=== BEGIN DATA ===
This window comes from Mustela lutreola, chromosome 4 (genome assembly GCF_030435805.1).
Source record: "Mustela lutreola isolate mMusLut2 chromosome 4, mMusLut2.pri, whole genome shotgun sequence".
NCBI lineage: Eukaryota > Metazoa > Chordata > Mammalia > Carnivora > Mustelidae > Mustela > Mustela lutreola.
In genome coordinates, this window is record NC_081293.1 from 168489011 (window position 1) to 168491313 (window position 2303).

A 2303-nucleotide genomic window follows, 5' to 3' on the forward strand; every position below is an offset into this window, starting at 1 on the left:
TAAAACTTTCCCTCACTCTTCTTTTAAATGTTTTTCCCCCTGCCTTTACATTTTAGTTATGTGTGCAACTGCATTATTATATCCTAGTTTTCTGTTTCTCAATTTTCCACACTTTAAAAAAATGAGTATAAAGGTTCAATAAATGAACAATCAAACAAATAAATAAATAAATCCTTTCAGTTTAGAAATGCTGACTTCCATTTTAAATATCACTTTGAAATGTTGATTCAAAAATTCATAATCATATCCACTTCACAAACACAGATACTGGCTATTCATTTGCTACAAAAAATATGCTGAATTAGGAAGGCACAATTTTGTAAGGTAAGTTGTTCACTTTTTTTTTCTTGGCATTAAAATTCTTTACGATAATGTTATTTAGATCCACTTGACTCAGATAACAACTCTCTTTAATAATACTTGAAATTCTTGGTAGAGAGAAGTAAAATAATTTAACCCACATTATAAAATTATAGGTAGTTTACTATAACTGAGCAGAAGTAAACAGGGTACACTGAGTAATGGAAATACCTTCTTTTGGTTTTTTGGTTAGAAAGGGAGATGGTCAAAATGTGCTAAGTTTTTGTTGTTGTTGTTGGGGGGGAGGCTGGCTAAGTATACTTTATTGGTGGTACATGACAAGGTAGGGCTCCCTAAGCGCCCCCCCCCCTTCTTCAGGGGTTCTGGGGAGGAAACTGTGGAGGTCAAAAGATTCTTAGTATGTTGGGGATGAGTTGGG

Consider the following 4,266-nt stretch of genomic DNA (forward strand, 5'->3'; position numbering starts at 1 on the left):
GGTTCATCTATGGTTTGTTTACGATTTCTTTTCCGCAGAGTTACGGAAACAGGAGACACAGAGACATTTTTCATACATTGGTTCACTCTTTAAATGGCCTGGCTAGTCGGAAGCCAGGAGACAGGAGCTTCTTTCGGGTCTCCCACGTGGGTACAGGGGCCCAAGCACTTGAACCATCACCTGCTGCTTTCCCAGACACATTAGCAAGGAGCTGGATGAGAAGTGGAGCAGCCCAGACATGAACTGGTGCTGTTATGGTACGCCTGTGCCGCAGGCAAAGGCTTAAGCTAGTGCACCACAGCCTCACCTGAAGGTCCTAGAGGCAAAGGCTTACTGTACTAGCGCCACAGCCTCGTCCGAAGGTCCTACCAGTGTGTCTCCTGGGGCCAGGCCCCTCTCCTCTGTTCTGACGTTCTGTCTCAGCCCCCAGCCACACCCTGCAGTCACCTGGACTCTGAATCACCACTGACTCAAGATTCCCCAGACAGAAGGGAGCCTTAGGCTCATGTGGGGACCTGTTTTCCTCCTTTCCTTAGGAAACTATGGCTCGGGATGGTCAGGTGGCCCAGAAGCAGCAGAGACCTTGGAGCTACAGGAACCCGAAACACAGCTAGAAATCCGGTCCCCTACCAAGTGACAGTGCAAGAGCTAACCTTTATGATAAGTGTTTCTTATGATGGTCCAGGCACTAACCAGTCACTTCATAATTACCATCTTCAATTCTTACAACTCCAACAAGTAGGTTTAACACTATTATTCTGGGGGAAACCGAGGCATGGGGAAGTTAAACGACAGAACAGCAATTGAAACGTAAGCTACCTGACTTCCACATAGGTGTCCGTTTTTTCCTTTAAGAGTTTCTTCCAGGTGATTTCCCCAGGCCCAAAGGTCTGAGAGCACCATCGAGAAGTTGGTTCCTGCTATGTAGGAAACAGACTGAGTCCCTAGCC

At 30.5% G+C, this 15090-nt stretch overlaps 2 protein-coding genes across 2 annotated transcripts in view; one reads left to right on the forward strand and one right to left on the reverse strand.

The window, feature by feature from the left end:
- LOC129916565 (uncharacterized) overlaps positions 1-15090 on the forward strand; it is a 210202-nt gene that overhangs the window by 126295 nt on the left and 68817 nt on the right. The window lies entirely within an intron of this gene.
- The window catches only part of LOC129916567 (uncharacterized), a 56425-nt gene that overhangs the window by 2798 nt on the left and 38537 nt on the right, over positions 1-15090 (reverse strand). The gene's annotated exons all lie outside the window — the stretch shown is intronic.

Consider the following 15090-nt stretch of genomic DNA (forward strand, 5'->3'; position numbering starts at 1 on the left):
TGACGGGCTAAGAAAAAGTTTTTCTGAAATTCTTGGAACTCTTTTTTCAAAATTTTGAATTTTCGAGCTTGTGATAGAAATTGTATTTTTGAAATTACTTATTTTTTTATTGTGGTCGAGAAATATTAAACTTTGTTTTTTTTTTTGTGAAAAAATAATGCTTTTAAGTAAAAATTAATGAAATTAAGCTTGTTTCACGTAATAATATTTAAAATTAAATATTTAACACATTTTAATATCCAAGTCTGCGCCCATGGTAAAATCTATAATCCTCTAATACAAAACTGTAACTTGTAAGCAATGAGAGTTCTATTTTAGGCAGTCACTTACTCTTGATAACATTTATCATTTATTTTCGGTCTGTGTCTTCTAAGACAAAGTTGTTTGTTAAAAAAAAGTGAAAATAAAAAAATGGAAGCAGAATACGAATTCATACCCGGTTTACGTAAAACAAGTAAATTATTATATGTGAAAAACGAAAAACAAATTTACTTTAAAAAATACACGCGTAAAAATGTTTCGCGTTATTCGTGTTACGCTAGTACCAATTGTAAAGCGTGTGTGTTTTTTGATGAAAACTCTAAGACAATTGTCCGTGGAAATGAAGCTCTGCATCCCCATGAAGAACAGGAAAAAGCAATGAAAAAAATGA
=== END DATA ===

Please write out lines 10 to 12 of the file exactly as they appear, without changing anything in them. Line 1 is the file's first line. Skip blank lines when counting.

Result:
The window, feature by feature from the left end:
- LOC129916565 (uncharacterized) overlaps positions 1-15090 on the forward strand; it is a 210202-nt gene that overhangs the window by 126295 nt on the left and 68817 nt on the right. The window lies entirely within an intron of this gene.
- The window catches only part of LOC129916567 (uncharacterized), a 56425-nt gene that overhangs the window by 2798 nt on the left and 38537 nt on the right, over positions 1-15090 (reverse strand). The gene's annotated exons all lie outside the window — the stretch shown is intronic.